The effect of starting with a large needle then reducing the size was awesome — it gave the mitten a rough, warm-and-cozy home-made look that I love.
The 4mm needle created a tight stitch for the body of the mitten. I wanted a mitt that would keep out the cold and stand up to hard wear, like, for example, my less than stellar skating skills!
I ran a rough cable up the back of the mitten body, just because I like cables. They’re complicated and twisted, as my friend says, just like life.
For sizing, I had the advantage of having my own hands ‘handy’, so I just “knitted till it fitted”, if you’ll pardon my saying so! I find that’s the best way to shape most things. Remember, though, to leave a little extra room for the dreaded “shrinkage” that may or may not happen with your chosen fabric. Knitted things should always be comfy.
The thumb-hole was created using a stitch holder. When I got to the area of the thumb, I simply slipped 6 stitches onto the holder, then cast on a new 6 stitches before continuing on my merry path.
I’ve knitted in the round before, mostly collars and hats, but I’ve always used the circular needles. Must admit – I rather enjoyed the looks of intimidation on the faces of my beloved when they saw the “4 – double-pointies” I was flashing around! Ha! The operation looked somewhat like a medieval torture device, especially when I was building the thumb.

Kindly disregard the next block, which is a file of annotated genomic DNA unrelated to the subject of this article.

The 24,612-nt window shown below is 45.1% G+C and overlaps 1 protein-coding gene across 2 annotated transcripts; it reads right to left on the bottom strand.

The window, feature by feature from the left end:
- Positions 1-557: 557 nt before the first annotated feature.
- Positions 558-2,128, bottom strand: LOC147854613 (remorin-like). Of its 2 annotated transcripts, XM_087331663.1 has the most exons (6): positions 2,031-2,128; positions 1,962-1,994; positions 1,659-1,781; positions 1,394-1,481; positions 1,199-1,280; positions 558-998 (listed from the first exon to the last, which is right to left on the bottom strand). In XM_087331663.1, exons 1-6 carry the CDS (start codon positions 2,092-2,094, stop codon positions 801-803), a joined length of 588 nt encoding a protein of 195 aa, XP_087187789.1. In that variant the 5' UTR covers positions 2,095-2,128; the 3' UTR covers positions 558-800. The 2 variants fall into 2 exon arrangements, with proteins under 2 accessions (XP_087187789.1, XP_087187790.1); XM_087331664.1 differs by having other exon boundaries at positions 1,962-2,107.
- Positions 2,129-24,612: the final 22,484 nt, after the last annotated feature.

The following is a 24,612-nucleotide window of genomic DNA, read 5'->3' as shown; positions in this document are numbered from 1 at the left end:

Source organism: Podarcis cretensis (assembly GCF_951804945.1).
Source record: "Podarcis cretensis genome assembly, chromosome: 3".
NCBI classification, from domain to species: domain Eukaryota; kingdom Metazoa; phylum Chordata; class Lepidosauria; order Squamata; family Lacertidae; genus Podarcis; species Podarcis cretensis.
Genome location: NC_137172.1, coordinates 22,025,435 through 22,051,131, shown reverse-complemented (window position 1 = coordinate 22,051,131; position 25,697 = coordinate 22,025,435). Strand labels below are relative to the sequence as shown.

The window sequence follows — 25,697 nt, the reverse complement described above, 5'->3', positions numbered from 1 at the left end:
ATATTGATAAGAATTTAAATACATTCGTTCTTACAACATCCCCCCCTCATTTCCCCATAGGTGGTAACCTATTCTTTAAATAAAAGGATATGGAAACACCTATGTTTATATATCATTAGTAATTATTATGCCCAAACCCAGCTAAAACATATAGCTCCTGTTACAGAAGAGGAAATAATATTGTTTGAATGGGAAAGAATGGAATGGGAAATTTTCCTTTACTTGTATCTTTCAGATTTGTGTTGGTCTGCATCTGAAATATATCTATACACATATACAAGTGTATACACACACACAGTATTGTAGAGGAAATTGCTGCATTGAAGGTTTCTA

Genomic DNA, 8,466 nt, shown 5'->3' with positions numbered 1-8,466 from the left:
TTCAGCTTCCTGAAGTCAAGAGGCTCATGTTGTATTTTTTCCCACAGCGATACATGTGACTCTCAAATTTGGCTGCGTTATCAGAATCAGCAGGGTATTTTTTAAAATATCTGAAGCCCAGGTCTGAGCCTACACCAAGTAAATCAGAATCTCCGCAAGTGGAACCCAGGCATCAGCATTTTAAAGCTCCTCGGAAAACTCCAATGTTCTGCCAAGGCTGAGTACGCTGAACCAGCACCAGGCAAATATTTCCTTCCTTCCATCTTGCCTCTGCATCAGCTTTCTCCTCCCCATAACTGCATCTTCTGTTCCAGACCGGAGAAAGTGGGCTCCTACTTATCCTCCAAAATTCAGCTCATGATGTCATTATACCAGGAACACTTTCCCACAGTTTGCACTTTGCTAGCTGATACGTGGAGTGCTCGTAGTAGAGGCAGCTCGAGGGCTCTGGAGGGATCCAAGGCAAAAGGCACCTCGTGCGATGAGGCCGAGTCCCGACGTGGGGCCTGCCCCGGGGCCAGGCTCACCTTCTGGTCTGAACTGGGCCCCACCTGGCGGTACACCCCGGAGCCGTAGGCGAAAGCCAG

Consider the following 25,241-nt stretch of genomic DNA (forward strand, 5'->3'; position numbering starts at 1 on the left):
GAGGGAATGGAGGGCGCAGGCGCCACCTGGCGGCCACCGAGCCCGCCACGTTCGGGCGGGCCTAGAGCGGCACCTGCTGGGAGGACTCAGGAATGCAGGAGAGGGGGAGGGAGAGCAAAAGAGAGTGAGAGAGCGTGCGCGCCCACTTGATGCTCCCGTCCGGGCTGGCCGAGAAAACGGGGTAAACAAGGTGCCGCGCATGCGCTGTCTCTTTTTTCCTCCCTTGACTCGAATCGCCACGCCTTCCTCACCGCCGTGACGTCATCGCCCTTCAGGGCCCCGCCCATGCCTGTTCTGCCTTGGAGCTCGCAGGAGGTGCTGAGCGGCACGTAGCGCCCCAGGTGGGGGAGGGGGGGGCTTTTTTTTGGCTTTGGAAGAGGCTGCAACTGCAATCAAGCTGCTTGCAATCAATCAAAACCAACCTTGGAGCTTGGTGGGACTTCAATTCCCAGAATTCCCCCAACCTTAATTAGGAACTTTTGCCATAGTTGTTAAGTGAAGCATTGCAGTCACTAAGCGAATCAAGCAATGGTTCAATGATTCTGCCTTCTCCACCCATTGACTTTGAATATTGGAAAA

WHAT I LEARNED: I try to learn at least one thing from every new project I attempt. Because I’m largely a self-taught knitter (not to detract any credit from the many knitting and crafting friends from whom I’ve begged info over the years) some of these tips come in the form of “Ah-Hah” moments, so I’ll pass them on whenever I can.
The best tip I can give you for mittens is: Try to start the project with a ball that is big enough to finish one mitten. You won’t want to have to tie off any loose ends within the body of the mitt – that will detract from the comfort. If you do encounter a flaw in the yarn that forces you to cut, or if you run out of yarn, join the new strand onto the old end and knit them together into the fabric, rather than tying off the ends and then having to weave them. The effect will be much smoother on the inside of the mitten, where it really counts!
Have fun with your mitts, folks!
Donna Carrick, Friday, January 15, 2010